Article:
“Fading Away, Again”, with Eden Jackson, Kathryn Jardee and myself, captured in the historic wet plate collodion process of pure silver on glass. The scene centers on a bedridden young woman dying of tuberculosis, a disease that has been held at bay with modern day vaccinations.
In 1858 Henry Peach Robinson (1830-1901) exhibited “Fading Away” (1858), a picture skillfully printed from five different negatives. This work depicted the peaceful death of a young girl surrounded by her grieving family. Although the photograph was the product of Robinson’s imagination, many viewers felt that such a scene was too painful to be tastefully rendered by such a literal medium as photography. The controversy, however, made him the most famous photographer in England and the leader of the Pictorialist movement, which advocated achieving painterly effects in photography. George Eastman House is the curator of the original works.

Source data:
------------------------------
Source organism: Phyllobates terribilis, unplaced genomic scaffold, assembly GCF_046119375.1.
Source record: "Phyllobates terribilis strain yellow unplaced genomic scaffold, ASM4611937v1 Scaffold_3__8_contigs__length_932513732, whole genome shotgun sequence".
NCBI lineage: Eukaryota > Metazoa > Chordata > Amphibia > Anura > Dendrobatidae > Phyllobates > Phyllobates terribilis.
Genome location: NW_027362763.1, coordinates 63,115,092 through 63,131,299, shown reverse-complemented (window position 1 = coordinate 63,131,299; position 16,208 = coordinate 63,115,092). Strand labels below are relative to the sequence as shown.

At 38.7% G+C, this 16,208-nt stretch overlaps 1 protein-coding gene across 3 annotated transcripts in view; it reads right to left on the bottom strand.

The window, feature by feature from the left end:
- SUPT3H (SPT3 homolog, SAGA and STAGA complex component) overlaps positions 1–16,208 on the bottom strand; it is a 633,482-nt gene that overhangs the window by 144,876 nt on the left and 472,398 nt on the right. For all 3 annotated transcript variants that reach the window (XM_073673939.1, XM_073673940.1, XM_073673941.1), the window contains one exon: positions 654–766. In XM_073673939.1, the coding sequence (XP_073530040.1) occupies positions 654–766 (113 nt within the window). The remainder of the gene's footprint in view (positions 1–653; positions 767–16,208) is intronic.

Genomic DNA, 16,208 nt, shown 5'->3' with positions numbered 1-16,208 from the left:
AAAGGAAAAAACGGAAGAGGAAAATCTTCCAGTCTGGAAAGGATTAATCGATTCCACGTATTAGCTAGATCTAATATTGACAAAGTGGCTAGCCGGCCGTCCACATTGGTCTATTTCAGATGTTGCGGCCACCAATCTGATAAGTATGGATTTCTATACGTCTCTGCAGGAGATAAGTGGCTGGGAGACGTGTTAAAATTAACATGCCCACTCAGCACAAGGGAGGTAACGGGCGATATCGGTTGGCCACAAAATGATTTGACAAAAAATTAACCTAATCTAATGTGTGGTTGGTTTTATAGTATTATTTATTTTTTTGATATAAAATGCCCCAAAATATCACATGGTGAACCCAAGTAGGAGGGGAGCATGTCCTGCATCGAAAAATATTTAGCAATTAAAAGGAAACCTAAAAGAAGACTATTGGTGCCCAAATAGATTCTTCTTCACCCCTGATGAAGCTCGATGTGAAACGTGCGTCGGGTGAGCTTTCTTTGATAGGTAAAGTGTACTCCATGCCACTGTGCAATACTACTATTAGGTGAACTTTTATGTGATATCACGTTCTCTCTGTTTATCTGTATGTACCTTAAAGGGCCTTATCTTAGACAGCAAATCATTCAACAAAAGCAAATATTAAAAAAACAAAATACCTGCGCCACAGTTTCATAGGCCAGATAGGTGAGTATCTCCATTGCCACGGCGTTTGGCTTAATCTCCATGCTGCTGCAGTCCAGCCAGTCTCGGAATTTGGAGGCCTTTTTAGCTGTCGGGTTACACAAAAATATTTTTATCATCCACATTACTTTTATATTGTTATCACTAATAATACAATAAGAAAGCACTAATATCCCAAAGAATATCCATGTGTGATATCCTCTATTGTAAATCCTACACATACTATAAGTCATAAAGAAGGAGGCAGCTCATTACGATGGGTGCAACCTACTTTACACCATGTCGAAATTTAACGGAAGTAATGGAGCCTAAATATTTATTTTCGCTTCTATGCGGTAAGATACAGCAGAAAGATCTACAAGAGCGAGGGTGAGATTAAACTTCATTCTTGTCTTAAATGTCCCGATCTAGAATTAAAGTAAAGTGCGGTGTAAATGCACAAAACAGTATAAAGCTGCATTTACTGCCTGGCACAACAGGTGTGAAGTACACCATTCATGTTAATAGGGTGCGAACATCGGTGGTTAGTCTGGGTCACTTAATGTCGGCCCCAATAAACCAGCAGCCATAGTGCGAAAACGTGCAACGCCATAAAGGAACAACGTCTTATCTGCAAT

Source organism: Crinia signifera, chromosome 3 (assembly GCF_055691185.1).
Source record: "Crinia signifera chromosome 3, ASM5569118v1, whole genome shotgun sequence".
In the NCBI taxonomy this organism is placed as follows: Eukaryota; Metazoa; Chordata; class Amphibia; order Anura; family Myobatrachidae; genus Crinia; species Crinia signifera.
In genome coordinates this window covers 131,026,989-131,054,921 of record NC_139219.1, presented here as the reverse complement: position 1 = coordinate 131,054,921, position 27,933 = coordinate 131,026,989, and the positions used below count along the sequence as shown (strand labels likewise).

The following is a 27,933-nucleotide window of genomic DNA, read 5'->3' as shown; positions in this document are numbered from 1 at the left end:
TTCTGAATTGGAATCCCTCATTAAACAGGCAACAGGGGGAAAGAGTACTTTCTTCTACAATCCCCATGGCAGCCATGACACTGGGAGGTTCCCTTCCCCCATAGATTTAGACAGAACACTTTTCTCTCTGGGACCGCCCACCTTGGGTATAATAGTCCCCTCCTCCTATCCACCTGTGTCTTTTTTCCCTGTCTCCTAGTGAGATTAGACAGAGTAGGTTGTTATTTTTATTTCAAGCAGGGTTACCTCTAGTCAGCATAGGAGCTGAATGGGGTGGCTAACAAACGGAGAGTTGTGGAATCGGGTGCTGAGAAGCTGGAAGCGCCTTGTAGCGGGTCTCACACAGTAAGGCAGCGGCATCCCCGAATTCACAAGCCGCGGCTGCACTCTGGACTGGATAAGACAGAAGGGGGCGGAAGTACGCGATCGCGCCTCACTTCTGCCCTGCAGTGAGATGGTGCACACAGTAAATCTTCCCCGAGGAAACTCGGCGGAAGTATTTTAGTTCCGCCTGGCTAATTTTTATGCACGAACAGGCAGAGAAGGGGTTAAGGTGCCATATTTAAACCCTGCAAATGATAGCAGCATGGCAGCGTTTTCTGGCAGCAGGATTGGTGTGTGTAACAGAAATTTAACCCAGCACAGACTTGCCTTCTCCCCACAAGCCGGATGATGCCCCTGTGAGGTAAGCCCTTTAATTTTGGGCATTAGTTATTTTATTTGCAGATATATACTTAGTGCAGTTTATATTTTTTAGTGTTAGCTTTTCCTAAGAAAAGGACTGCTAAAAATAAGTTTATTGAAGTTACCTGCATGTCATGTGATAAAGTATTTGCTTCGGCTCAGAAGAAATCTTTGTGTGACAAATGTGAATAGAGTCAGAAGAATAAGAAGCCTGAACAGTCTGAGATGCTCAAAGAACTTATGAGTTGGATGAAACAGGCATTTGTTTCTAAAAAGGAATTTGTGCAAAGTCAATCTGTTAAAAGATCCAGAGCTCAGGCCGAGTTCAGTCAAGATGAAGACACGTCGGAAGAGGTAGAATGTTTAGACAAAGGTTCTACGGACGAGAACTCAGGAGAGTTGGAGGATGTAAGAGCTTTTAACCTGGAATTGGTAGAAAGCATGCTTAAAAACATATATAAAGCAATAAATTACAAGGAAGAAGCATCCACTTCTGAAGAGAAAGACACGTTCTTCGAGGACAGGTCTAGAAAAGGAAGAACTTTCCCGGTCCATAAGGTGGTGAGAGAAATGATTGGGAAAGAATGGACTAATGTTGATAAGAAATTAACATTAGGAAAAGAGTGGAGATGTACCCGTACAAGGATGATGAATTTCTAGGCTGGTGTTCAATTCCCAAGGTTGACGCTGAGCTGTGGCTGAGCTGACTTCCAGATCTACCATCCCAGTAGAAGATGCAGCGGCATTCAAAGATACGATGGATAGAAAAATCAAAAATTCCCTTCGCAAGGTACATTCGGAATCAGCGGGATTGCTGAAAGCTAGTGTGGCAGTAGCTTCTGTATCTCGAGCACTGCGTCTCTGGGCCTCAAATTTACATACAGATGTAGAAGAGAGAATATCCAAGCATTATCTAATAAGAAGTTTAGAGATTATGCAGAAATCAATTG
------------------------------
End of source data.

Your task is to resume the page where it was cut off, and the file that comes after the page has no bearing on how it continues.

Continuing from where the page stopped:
Carl Zeiss Tessar 300mm lens, f4.5, 9 seconds of exposure, 8x10" black glass ambrotype, natural light through Northern facing windows and skylights bolstered by one continuous fixture, Nostalgic Glass Wet Plate Studio, Bismarck, North Dakota. Lens cap removal and set assistance by Tom Wirtz.